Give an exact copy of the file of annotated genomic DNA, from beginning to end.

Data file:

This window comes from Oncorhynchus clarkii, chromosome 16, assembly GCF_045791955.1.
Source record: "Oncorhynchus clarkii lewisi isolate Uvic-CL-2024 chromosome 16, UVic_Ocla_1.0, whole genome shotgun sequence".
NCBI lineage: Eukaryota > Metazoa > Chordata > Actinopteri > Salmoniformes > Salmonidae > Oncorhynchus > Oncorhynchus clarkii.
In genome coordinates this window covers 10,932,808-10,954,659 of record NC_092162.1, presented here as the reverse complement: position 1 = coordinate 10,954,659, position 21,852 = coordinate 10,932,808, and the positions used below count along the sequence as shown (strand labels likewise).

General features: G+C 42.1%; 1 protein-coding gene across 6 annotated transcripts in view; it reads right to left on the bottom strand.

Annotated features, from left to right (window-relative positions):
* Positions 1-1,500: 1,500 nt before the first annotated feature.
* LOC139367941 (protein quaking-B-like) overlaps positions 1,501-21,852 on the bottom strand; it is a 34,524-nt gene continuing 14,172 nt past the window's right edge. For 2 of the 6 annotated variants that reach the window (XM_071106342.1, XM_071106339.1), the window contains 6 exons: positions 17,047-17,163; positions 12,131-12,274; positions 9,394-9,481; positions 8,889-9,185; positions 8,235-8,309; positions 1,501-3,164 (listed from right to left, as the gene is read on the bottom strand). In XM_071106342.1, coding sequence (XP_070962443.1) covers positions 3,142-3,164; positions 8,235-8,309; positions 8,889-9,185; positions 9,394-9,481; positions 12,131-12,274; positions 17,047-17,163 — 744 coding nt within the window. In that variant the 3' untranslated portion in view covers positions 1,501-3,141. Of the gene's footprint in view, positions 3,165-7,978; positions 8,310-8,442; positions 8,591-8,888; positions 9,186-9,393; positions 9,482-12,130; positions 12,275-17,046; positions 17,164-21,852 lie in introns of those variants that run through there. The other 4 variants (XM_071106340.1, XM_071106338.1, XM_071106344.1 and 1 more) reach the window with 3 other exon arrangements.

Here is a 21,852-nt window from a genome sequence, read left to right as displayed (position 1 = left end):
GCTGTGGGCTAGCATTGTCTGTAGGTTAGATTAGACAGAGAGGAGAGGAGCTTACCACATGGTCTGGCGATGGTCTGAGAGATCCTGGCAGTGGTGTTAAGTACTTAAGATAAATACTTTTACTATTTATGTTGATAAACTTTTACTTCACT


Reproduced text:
This window comes from Oncorhynchus clarkii, chromosome 16, assembly GCF_045791955.1.
Source record: "Oncorhynchus clarkii lewisi isolate Uvic-CL-2024 chromosome 16, UVic_Ocla_1.0, whole genome shotgun sequence".
NCBI lineage: Eukaryota > Metazoa > Chordata > Actinopteri > Salmoniformes > Salmonidae > Oncorhynchus > Oncorhynchus clarkii.
In genome coordinates this window covers 10,932,808-10,954,659 of record NC_092162.1, presented here as the reverse complement: position 1 = coordinate 10,954,659, position 21,852 = coordinate 10,932,808, and the positions used below count along the sequence as shown (strand labels likewise).

General features: G+C 42.1%; 1 protein-coding gene across 6 annotated transcripts in view; it reads right to left on the bottom strand.

Annotated features, from left to right (window-relative positions):
* Positions 1-1,500: 1,500 nt before the first annotated feature.
* LOC139367941 (protein quaking-B-like) overlaps positions 1,501-21,852 on the bottom strand; it is a 34,524-nt gene continuing 14,172 nt past the window's right edge. For 2 of the 6 annotated variants that reach the window (XM_071106342.1, XM_071106339.1), the window contains 6 exons: positions 17,047-17,163; positions 12,131-12,274; positions 9,394-9,481; positions 8,889-9,185; positions 8,235-8,309; positions 1,501-3,164 (listed from right to left, as the gene is read on the bottom strand). In XM_071106342.1, coding sequence (XP_070962443.1) covers positions 3,142-3,164; positions 8,235-8,309; positions 8,889-9,185; positions 9,394-9,481; positions 12,131-12,274; positions 17,047-17,163 — 744 coding nt within the window. In that variant the 3' untranslated portion in view covers positions 1,501-3,141. Of the gene's footprint in view, positions 3,165-7,978; positions 8,310-8,442; positions 8,591-8,888; positions 9,186-9,393; positions 9,482-12,130; positions 12,275-17,046; positions 17,164-21,852 lie in introns of those variants that run through there. The other 4 variants (XM_071106340.1, XM_071106338.1, XM_071106344.1 and 1 more) reach the window with 3 other exon arrangements.

Here is a 21,852-nt window from a genome sequence, read left to right as displayed (position 1 = left end):
GCTGTGGGCTAGCATTGTCTGTAGGTTAGATTAGACAGAGAGGAGAGGAGCTTACCACATGGTCTGGCGATGGTCTGAGAGATCCTGGCAGTGGTGTTAAGTACTTAAGATAAATACTTTTACTATTTATGTTGATAAACTTTTACTTCACT